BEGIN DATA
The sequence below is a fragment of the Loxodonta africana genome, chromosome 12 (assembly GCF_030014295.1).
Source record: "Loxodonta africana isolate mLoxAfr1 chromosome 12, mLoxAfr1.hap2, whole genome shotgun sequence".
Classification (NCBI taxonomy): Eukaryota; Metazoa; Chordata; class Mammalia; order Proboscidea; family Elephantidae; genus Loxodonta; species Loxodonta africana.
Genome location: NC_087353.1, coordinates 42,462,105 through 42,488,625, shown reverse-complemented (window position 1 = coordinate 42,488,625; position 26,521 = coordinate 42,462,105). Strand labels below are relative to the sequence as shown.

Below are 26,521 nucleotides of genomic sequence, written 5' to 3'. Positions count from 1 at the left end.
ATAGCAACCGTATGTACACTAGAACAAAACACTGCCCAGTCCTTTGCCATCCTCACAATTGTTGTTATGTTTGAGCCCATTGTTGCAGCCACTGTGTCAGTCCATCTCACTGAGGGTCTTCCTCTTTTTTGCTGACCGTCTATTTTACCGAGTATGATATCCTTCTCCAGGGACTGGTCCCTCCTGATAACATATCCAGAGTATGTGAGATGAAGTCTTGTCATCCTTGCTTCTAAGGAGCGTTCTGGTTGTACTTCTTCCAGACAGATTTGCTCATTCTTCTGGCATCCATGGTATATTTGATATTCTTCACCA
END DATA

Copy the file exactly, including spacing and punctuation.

The sequence below is a fragment of the Loxodonta africana genome, chromosome 12 (assembly GCF_030014295.1).
Source record: "Loxodonta africana isolate mLoxAfr1 chromosome 12, mLoxAfr1.hap2, whole genome shotgun sequence".
Classification (NCBI taxonomy): Eukaryota; Metazoa; Chordata; class Mammalia; order Proboscidea; family Elephantidae; genus Loxodonta; species Loxodonta africana.
Genome location: NC_087353.1, coordinates 42,462,105 through 42,488,625, shown reverse-complemented (window position 1 = coordinate 42,488,625; position 26,521 = coordinate 42,462,105). Strand labels below are relative to the sequence as shown.

Below are 26,521 nucleotides of genomic sequence, written 5' to 3'. Positions count from 1 at the left end.
ATAGCAACCGTATGTACACTAGAACAAAACACTGCCCAGTCCTTTGCCATCCTCACAATTGTTGTTATGTTTGAGCCCATTGTTGCAGCCACTGTGTCAGTCCATCTCACTGAGGGTCTTCCTCTTTTTTGCTGACCGTCTATTTTACCGAGTATGATATCCTTCTCCAGGGACTGGTCCCTCCTGATAACATATCCAGAGTATGTGAGATGAAGTCTTGTCATCCTTGCTTCTAAGGAGCGTTCTGGTTGTACTTCTTCCAGACAGATTTGCTCATTCTTCTGGCATCCATGGTATATTTGATATTCTTCACCA